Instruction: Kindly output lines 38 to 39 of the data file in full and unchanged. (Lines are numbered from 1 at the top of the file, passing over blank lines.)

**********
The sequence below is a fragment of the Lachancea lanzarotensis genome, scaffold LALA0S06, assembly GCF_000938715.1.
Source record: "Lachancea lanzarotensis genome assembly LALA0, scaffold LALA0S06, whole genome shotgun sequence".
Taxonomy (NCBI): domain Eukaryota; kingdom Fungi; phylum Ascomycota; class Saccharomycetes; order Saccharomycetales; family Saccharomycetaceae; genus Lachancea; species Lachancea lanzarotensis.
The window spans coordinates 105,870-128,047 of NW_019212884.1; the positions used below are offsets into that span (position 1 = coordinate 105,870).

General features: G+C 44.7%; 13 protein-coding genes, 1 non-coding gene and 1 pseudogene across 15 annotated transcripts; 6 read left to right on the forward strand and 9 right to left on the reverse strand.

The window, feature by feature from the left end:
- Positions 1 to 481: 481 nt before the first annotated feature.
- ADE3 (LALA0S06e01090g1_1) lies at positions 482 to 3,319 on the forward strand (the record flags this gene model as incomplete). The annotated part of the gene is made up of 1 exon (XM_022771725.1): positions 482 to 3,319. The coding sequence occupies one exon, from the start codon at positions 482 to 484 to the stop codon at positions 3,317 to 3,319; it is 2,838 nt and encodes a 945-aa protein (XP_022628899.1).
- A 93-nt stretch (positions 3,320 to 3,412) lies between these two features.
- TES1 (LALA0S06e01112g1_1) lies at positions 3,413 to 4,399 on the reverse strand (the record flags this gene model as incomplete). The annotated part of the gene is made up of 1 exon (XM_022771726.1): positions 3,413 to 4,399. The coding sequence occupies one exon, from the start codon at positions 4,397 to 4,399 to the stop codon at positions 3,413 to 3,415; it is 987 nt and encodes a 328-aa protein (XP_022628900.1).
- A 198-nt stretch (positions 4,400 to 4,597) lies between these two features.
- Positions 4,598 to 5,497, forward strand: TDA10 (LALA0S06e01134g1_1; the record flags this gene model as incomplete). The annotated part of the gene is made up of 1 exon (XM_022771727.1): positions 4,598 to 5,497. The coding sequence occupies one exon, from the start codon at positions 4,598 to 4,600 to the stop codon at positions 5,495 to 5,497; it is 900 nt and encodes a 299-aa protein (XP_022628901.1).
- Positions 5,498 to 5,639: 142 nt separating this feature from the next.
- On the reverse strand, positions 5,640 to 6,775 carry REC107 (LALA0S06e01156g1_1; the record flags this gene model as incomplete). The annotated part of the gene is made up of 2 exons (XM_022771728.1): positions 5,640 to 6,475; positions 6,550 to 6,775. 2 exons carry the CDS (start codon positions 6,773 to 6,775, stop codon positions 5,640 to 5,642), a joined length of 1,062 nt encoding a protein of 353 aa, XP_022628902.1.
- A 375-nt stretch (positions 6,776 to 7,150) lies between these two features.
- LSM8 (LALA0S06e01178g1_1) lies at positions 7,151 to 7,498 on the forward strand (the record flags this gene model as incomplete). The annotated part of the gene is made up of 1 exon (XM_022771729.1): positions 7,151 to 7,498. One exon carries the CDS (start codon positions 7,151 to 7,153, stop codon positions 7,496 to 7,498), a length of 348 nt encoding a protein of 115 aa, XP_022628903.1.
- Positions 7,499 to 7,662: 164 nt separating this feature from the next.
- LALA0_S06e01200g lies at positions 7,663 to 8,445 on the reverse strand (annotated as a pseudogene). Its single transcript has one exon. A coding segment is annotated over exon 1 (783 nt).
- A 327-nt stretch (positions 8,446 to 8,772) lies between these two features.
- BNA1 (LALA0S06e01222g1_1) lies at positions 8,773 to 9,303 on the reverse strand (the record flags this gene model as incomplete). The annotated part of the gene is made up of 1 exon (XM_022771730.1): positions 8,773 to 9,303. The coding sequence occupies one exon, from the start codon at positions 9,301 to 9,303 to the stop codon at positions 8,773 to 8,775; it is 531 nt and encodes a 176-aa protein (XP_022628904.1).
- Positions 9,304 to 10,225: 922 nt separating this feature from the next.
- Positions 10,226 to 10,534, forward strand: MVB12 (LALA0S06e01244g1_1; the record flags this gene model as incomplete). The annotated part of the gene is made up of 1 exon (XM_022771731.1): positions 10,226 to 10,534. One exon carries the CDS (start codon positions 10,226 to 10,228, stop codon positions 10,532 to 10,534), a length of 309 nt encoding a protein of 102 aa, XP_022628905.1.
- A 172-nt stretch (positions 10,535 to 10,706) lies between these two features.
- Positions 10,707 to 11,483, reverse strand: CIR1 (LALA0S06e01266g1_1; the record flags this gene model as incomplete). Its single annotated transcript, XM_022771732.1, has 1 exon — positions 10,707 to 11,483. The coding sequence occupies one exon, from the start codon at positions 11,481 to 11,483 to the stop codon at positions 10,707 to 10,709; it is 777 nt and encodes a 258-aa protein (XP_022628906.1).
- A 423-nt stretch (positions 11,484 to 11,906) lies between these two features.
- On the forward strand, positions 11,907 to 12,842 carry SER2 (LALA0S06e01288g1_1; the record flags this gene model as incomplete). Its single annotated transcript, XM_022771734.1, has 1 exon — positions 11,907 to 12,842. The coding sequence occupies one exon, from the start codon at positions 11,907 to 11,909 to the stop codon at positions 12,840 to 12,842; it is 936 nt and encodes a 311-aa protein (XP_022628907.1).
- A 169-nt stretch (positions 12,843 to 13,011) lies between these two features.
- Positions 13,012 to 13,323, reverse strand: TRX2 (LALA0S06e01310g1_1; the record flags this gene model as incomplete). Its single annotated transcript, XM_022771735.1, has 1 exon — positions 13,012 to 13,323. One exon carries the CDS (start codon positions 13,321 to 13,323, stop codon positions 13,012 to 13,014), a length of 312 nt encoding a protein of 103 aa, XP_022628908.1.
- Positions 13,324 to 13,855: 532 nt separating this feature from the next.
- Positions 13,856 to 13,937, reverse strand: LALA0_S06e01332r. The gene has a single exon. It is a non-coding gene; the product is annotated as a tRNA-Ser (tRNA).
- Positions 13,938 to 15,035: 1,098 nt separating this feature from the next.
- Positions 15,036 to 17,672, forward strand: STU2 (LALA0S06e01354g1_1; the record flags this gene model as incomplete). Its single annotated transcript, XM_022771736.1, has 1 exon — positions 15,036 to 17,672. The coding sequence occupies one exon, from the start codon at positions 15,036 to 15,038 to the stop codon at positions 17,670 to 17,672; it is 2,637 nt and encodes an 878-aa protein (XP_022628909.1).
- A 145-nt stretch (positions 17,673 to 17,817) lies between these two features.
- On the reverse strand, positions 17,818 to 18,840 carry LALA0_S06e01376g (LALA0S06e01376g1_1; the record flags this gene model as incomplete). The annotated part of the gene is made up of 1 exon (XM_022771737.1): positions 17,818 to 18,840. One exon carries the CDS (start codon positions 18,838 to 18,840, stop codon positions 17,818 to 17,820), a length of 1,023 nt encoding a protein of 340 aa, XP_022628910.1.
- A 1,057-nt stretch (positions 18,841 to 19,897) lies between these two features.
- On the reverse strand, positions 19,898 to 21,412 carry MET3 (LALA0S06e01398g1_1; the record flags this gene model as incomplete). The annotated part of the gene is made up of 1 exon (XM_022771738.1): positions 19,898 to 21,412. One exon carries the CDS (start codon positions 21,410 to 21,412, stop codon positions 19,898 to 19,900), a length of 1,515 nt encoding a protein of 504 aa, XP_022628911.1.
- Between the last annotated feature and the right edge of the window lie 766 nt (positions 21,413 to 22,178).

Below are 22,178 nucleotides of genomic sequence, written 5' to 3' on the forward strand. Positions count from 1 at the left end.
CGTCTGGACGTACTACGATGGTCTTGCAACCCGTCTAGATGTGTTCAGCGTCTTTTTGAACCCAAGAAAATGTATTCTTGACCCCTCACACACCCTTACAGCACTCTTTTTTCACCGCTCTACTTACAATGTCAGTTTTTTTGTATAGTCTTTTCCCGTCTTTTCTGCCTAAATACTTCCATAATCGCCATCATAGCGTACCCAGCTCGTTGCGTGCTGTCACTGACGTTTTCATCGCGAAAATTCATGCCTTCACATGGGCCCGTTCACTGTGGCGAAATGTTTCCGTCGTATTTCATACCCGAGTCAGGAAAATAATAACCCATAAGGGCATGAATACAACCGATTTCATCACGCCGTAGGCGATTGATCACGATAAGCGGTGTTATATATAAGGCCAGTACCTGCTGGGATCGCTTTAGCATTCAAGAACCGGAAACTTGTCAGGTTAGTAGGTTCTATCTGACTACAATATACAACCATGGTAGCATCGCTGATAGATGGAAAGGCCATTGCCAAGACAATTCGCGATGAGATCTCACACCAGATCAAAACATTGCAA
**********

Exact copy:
Below are 22,178 nucleotides of genomic sequence, written 5' to 3' on the forward strand. Positions count from 1 at the left end.
CGTCTGGACGTACTACGATGGTCTTGCAACCCGTCTAGATGTGTTCAGCGTCTTTTTGAACCCAAGAAAATGTATTCTTGACCCCTCACACACCCTTACAGCACTCTTTTTTCACCGCTCTACTTACAATGTCAGTTTTTTTGTATAGTCTTTTCCCGTCTTTTCTGCCTAAATACTTCCATAATCGCCATCATAGCGTACCCAGCTCGTTGCGTGCTGTCACTGACGTTTTCATCGCGAAAATTCATGCCTTCACATGGGCCCGTTCACTGTGGCGAAATGTTTCCGTCGTATTTCATACCCGAGTCAGGAAAATAATAACCCATAAGGGCATGAATACAACCGATTTCATCACGCCGTAGGCGATTGATCACGATAAGCGGTGTTATATATAAGGCCAGTACCTGCTGGGATCGCTTTAGCATTCAAGAACCGGAAACTTGTCAGGTTAGTAGGTTCTATCTGACTACAATATACAACCATGGTAGCATCGCTGATAGATGGAAAGGCCATTGCCAAGACAATTCGCGATGAGATCTCACACCAGATCAAAACATTGCAA